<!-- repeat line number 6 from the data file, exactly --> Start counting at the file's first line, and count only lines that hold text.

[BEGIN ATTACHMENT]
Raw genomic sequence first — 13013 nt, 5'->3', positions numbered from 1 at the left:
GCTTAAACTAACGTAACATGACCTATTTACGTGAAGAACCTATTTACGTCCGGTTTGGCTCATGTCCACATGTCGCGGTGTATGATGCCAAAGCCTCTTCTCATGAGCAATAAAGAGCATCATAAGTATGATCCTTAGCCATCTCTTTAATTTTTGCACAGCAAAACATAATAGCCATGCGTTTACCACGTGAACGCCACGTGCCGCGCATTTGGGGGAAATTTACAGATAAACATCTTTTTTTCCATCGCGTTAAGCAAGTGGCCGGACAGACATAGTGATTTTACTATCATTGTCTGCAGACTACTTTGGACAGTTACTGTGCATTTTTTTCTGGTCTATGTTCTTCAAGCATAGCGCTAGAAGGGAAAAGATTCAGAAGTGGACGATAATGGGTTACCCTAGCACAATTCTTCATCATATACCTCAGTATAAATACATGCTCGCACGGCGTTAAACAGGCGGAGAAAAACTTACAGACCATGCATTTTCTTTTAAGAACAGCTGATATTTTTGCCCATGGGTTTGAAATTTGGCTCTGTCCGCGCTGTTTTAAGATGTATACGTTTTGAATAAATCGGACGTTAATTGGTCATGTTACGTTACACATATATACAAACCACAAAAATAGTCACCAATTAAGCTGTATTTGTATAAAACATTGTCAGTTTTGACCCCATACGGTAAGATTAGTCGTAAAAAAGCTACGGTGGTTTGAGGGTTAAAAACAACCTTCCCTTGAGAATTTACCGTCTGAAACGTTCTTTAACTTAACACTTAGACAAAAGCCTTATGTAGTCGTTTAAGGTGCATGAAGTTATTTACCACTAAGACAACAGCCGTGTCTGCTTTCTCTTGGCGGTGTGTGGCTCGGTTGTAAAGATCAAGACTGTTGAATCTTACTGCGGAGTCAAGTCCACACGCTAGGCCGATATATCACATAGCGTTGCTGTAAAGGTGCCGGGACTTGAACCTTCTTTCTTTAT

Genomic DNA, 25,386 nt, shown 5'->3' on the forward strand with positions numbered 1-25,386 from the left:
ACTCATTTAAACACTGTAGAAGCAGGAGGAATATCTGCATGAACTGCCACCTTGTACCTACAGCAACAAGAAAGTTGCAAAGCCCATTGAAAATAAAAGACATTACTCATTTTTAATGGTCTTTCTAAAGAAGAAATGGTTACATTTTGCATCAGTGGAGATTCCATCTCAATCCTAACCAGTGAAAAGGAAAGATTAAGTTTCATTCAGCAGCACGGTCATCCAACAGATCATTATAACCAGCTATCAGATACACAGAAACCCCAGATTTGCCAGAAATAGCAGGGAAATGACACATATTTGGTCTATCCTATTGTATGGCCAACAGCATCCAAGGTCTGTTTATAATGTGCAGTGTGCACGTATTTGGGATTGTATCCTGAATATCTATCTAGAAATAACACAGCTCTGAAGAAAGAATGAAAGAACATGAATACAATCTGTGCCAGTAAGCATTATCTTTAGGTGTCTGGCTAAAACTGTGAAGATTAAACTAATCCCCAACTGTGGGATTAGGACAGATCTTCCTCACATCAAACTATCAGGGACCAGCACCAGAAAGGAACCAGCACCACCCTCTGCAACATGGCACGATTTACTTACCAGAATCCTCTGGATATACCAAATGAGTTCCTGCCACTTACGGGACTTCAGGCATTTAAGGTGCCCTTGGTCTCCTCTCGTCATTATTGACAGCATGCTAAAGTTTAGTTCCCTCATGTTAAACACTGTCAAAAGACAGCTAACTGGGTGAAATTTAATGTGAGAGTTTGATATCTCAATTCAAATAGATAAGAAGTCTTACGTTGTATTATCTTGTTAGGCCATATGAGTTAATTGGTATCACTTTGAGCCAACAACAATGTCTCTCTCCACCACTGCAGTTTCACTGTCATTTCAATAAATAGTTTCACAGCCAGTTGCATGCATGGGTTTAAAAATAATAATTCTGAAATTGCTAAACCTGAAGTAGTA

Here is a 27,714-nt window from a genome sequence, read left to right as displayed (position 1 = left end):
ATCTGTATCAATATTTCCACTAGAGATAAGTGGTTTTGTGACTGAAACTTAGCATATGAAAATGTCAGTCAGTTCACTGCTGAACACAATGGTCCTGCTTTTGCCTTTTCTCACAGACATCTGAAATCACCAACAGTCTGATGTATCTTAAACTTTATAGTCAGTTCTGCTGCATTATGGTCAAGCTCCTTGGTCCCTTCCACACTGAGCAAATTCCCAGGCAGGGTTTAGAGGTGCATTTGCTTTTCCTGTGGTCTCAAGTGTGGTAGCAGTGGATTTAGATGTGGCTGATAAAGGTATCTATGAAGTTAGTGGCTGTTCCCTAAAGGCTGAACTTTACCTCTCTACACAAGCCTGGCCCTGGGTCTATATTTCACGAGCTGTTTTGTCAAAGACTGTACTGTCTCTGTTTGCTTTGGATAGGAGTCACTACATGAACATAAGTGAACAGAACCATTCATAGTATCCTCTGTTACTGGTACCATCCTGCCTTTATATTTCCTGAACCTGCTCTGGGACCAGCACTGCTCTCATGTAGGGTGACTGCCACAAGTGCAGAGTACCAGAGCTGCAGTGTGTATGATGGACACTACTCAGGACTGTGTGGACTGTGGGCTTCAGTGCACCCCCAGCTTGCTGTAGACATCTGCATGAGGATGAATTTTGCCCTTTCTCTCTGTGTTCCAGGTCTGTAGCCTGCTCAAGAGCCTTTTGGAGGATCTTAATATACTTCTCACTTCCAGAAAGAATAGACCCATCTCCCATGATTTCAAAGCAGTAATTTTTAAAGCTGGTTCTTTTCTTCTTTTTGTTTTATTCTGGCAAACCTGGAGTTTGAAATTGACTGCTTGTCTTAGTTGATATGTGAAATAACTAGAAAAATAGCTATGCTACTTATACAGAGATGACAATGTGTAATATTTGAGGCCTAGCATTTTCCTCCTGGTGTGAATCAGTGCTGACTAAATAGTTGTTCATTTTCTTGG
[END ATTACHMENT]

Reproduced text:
ATCTGTATCAATATTTCCACTAGAGATAAGTGGTTTTGTGACTGAAACTTAGCATATGAAAATGTCAGTCAGTTCACTGCTGAACACAATGGTCCTGCTTTTGCCTTTTCTCACAGACATCTGAAATCACCAACAGTCTGATGTATCTTAAACTTTATAGTCAGTTCTGCTGCATTATGGTCAAGCTCCTTGGTCCCTTCCACACTGAGCAAATTCCCAGGCAGGGTTTAGAGGTGCATTTGCTTTTCCTGTGGTCTCAAGTGTGGTAGCAGTGGATTTAGATGTGGCTGATAAAGGTATCTATGAAGTTAGTGGCTGTTCCCTAAAGGCTGAACTTTACCTCTCTACACAAGCCTGGCCCTGGGTCTATATTTCACGAGCTGTTTTGTCAAAGACTGTACTGTCTCTGTTTGCTTTGGATAGGAGTCACTACATGAACATAAGTGAACAGAACCATTCATAGTATCCTCTGTTACTGGTACCATCCTGCCTTTATATTTCCTGAACCTGCTCTGGGACCAGCACTGCTCTCATGTAGGGTGACTGCCACAAGTGCAGAGTACCAGAGCTGCAGTGTGTATGATGGACACTACTCAGGACTGTGTGGACTGTGGGCTTCAGTGCACCCCCAGCTTGCTGTAGACATCTGCATGAGGATGAATTTTGCCCTTTCTCTCTGTGTTCCAGGTCTGTAGCCTGCTCAAGAGCCTTTTGGAGGATCTTAATATACTTCTCACTTCCAGAAAGAATAGACCCATCTCCCATGATTTCAAAGCAGTAATTTTTAAAGCTGGTTCTTTTCTTCTTTTTGTTTTATTCTGGCAAACCTGGAGTTTGAAATTGACTGCTTGTCTTAGTTGATATGTGAAATAACTAGAAAAATAGCTATGCTACTTATACAGAGATGACAATGTGTAATATTTGAGGCCTAGCATTTTCCTCCTGGTGTGAATCAGTGCTGACTAAATAGTTGTTCATTTTCTTGG